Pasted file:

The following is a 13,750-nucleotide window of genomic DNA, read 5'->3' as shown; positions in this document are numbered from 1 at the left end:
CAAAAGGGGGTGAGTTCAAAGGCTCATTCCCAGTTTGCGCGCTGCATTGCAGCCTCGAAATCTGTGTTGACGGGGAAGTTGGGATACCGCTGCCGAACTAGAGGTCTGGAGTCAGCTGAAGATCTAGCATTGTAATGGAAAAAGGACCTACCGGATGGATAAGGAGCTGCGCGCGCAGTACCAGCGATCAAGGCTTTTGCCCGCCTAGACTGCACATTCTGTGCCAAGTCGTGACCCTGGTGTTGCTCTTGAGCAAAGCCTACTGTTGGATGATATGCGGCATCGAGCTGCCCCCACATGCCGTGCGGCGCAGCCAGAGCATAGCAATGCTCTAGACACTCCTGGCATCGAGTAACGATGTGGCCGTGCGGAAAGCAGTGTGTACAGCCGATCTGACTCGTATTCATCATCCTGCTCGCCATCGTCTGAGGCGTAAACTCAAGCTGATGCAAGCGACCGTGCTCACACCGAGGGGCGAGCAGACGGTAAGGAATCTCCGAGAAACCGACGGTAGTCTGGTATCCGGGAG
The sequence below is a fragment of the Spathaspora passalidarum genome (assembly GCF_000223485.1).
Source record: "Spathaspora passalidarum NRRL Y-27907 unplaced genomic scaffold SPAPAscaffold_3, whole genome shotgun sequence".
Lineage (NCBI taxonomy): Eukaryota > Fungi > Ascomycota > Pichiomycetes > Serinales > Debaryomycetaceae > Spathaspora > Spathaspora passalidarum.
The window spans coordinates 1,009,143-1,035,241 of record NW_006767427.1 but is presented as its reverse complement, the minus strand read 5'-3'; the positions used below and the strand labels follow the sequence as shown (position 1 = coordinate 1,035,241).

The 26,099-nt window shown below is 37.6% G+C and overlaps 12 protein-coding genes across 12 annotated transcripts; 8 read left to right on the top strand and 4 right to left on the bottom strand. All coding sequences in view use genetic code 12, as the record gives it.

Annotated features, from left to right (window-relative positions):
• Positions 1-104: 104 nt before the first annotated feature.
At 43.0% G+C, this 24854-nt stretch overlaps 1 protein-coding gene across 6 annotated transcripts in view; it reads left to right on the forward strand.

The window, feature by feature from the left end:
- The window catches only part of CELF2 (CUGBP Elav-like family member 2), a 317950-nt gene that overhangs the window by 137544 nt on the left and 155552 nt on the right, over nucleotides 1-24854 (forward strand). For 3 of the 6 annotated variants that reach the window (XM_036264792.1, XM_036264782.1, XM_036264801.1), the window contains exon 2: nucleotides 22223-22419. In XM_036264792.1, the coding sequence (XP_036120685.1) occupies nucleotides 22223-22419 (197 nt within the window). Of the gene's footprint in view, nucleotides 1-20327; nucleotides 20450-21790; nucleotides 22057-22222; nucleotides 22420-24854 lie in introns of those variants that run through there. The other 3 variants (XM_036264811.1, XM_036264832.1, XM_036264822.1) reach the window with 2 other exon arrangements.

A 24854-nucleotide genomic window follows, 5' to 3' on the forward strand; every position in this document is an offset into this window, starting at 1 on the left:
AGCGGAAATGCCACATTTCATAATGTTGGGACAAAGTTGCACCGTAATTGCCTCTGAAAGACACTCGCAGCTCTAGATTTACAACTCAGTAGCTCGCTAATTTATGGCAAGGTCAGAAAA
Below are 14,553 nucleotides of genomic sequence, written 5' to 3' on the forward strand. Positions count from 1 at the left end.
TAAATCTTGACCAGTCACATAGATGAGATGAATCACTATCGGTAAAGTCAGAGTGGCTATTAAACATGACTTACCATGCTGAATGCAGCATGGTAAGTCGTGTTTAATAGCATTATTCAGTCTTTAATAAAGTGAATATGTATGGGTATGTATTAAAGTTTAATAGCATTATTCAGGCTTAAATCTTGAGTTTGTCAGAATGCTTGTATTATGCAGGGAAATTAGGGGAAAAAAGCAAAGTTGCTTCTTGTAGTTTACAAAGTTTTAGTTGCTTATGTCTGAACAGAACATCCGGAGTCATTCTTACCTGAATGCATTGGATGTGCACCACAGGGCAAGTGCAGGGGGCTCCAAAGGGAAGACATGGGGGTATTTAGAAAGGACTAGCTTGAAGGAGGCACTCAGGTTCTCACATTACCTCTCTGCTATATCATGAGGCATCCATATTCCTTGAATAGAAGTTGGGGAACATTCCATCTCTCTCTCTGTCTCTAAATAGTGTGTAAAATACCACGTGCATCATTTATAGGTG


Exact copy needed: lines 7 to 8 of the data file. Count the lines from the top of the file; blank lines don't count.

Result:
The 26,099-nt window shown below is 37.6% G+C and overlaps 12 protein-coding genes across 12 annotated transcripts; 8 read left to right on the top strand and 4 right to left on the bottom strand. All coding sequences in view use genetic code 12, as the record gives it.

Annotated features, from left to right (window-relative positions):